The Supreme Court of Texas from 1989-1998: Independence Determined by Six-Year Terms
Siegel, Julie F., Albany Law Review
Texas is a free and independent State, subject only to the Constitution of the United States, and the maintenance of our free institutions and the perpetuity of the Union depend upon the preservation of the right of local self-government, unimpaired to all the States.(1)
Texas Supreme Court justices are elected for six-year terms.(2) The elections are staggered, so that approximately three justices run for reelection every two years.(3) In 1945, the legislature amended the Texas Constitution to require the Texas Supreme Court to be composed of nine justices.(4) Due to the constant flux of justices, the high court provides a unique perspective on state constitutional jurisprudence. In addition, Texas is one of only two states, the other being Oklahoma, to have a bifurcated appellate system dependent on criminal or civil subject matter.(5)
This High Court Study explores the trends of state constitutional adjudication at the Texas Supreme Court between 1989 and 1998.(6) Part II discusses the individual justices, terms served, political affiliations, and philosophical views.(7) Part III examines the high court's methodology for deciding issues implicating both the Texas and Federal Constitutions and discusses the historical background of the freedom of speech, the due course, and the equal protection clauses of the Texas Constitution.(8) Part IV is divided into two substantive sections: (1) freedom of speech and right to privacy,(9) and (2) equal protection and due course.(10) By examining divided decisions in these areas from 1989 to 1998, the justices' individual methodologies with respect to state constitutional adjudication, as well as stances on substantive issues, will become apparent. Finally, this Study concludes that while the Texas court in the mid-nineties was predominately independent and protected individual rights, the court today relies primarily on federal constitutional case law of the U.S. Supreme Court, demonstrating the Texas court's movement away from independent state constitutional adjudication.
II. THE TEXAS JUSTICES FROM 1989-1999
In 1987, Chief Justice Thomas R. Phillips, a Harvard Law School graduate, was appointed to the Texas Supreme Court by Governor Bill Clements to replace retired Chief Justice John Hill who resigned in the middle of his term.(11) Chief Justice Phillips is a Republican who previously sat on the Harris County District Court.(12) After his interim appointment to the state's high court, Chief Justice Phillips was elected in 1988 to serve the two-year remainder of Chief Justice Hill's term and was reelected in 1990 and 1996.(13) Chief Justice Phillips is only one of the two justices from 1989 remaining on the court today.(14)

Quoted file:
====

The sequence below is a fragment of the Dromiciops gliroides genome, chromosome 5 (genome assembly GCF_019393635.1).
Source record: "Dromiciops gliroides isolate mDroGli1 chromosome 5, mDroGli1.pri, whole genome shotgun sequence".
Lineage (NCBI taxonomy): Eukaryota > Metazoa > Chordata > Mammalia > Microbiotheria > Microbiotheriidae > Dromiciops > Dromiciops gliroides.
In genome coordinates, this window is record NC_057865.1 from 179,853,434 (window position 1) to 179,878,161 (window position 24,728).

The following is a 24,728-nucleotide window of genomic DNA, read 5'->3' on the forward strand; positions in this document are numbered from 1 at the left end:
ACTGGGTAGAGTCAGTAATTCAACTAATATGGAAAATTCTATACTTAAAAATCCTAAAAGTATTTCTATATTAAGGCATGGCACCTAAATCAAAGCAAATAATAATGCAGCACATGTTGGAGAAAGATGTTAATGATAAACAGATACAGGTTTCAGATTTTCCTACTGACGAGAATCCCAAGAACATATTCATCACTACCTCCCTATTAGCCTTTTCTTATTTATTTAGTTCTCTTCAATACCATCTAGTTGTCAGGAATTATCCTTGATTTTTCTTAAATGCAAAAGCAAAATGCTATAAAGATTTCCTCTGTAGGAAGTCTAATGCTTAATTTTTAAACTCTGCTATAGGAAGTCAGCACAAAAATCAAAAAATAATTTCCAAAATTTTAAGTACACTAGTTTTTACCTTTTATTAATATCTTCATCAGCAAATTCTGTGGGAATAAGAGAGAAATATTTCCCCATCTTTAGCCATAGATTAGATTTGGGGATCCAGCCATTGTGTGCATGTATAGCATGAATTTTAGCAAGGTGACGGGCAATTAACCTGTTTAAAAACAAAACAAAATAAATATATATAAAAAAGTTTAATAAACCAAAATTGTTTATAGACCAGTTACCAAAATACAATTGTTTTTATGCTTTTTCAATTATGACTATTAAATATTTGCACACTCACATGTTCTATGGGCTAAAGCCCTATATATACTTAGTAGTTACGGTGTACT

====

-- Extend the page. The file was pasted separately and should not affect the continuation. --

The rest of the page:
In addition to Chief Justice Phillips, five other justices were elected to the Texas Supreme Court in 1988: Nathan L. Hecht, Lloyd Doggett, Raul A. Gonzalez, Eugene A. Cook, and Jack Hightower.(15) Justice Hecht, a Republican, was elected to a six-year term after serving on the appellate court in Dallas from 1986 to 1988.(16) In addition to Chief Justice Phillips, Justice Hecht remains on the court today.(17) Justice Doggett, a Democrat, was a practicing attorney in Austin and a state senator from 1973 to 1984.(18) Justice Gonzalez, a Democrat, was elected to a six-year term after his interim appointment to the high court in 1984.(19) Before serving on the court, Justice Gonzalez sat as an appeals judge and a trial court judge and was the "first Hispanic to be elected to a statewide office in Texas."(20) Justice Cook, a Republican, was also appointed in 1987 by Governor Clements and was elected to serve the remaining four-year term in 1988.(21) Finally, Justice Hightower, a Democrat, was elected over Governor Clements's interim appointee.(22) Before election to the Texas Supreme Court, Justice Hightower served in the state senate and as a United States representative.(23) In addition, Oscar Mauzy, Franklin Spears, and C. …